Legal Resources

We have compiled some valuable resources for tenants and home owners.  Based on your situation there may be legal protections in place intended to serve you.  Know your rights!

Bay Area Legal Aid (415-354-6360) – Providing low-income clients with free civil legal assistance, including legal advice and counsel, effective referrals, and legal representation.  Practice areas and special projects include: Homelessness Prevention, including landlord-tenant matters, unlawful evictions, Fair Housing Law Enforcement, Domestic Violence Prevention and Immigration (VAWA) related matters, Youth Justice Project, Economic Justice Project – Public Safety-Net Program, Consumer Law – Debtor’s Rights, Fair Credit Reporting, Health Care Access, Legal Barriers to Employment Project, and Medical-Legal Collaborative: SFGH Pediatric Unit and BayLegal team up.

Legal Aid of Marin (415-492-0230) – Providing access to the civil justice system to low-income, vulnerable and otherwise under-served residents of Marin County.  Practice areas include housing related law, employment related law, debt related law, family law (by referral only), and elder related law.

Fair Housing of Marin (415-457-5025) – Providing fair housing services and mortgage foreclosure prevention services as well as advisory and training services at no charge in English and Spanish.

Self-Help Law Center (415-444-7130) – Providing free assistance to those who do not have attorneys. Services are provided in person on a first-come, first-served basis. Services include: intake, information and referral to legal services partners, individual assistance with legal document preparation; bilingual assistance and legal reference materials for non-English speakers; assistance in conducting self-guided legal research; and coordination of volunteers and interns who provide direct customer services.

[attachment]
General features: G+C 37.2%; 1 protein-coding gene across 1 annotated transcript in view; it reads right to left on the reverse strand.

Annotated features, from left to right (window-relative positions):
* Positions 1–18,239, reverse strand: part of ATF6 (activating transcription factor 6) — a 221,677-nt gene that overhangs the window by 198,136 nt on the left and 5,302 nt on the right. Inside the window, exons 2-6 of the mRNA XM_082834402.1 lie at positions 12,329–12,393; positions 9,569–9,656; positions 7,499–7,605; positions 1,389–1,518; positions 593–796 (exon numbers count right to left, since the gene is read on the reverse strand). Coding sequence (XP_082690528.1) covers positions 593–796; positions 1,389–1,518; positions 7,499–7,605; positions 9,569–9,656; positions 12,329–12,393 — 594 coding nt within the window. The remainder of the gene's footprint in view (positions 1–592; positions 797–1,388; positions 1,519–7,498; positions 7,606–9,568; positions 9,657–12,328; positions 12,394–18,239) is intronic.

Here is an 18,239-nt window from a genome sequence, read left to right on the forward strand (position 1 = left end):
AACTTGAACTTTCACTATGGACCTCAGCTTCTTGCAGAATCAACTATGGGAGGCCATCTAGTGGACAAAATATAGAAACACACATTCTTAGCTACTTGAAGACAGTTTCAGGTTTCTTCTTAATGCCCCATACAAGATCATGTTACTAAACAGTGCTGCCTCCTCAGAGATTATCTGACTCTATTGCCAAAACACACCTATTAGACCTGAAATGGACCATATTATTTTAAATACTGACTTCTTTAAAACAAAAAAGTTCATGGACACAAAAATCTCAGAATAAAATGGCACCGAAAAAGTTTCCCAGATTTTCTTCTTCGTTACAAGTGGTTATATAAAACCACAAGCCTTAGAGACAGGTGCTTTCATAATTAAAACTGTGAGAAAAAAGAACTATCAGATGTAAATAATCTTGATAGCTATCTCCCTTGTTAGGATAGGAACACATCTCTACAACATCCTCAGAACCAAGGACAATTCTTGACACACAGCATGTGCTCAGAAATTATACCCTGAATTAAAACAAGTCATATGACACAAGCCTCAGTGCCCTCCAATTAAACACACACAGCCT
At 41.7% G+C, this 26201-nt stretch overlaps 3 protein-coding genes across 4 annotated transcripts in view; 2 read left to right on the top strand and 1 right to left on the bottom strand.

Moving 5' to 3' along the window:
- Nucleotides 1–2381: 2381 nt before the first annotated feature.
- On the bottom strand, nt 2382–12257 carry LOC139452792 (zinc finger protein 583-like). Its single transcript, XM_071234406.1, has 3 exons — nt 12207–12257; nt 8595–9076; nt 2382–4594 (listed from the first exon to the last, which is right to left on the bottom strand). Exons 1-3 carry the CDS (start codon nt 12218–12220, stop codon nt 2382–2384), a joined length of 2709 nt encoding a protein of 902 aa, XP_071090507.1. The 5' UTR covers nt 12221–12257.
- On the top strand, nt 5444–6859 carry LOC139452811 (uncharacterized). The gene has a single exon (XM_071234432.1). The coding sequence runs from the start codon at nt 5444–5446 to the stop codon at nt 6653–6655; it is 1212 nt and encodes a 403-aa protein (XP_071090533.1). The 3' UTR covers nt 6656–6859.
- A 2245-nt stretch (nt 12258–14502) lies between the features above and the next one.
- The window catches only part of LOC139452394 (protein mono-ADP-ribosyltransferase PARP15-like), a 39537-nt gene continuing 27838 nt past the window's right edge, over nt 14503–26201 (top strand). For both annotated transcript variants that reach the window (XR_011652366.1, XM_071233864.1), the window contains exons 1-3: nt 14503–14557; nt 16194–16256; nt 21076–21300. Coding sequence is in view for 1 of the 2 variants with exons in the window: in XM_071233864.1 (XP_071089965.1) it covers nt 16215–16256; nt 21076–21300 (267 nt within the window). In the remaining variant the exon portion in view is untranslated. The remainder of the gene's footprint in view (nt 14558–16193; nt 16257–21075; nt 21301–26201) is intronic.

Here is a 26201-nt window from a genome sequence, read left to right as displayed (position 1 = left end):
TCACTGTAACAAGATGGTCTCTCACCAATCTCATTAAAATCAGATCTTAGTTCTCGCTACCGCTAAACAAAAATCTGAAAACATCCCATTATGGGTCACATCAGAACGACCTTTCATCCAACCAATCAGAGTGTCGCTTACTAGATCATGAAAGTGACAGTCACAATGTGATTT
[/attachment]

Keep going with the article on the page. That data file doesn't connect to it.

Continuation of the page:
Tenancy In Common (TIC) – A form of concurrent estate in which each owner is regarded by the law as owning separate and distinct shares of the same property.  TIC owners own percentages in an undivided property rather than particular units or apartments, and their deeds show only their ownership percentages.

Equity Sharing – A process in which two parties, an “occupier” and an “investor”, pool resources for the down payment on a home.  They often jointly apply for a mortgage, and both names usually appear on the deed.  For an agreed number of years, the occupier lives in the home, keeps it up, and makes all or most of the monthly payments.  At the end of the agreed term, the occupier buys out the investor by repaying his contributions plus an agreed percentage of the appreciation.  If the occupier doesn’t want or can’t afford the buyout, the property is sold, each owner gets their contributions, and any profits are shared.

Download: Sample TIC Agreement
Download: Sample Equity Share Agreement

Marilyn Sullivan – A Marin attorney who has devoted her law practice to equity share and other cooperative real estate models.

Andy Sirkin – A San Francisco attorney with a comprehensive website on TIC and Equity Sharing.

The Foundation Center – Philanthropy information and networking.

Free Management Library – Online library with info about personal, professional and organizational development.

Charitable Trusts in California – The state’s resource center for nonprofit charitable organizations.

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